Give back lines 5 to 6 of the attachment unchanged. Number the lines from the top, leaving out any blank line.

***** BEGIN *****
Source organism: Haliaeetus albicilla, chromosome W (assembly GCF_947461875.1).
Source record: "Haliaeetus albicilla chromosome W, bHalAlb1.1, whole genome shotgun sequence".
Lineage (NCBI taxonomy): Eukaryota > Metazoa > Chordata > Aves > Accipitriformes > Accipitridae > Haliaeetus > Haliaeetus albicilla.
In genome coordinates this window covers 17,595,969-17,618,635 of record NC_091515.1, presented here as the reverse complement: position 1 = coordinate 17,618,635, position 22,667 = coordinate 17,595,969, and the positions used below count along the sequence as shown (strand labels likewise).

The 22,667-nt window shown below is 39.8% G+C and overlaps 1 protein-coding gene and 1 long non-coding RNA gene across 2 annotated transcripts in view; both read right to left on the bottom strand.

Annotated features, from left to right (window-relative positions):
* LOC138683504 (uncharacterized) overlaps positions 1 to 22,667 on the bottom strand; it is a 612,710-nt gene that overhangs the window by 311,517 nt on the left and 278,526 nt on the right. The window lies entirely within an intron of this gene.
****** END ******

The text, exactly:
The 22,667-nt window shown below is 39.8% G+C and overlaps 1 protein-coding gene and 1 long non-coding RNA gene across 2 annotated transcripts in view; both read right to left on the bottom strand.

Annotated features, from left to right (window-relative positions):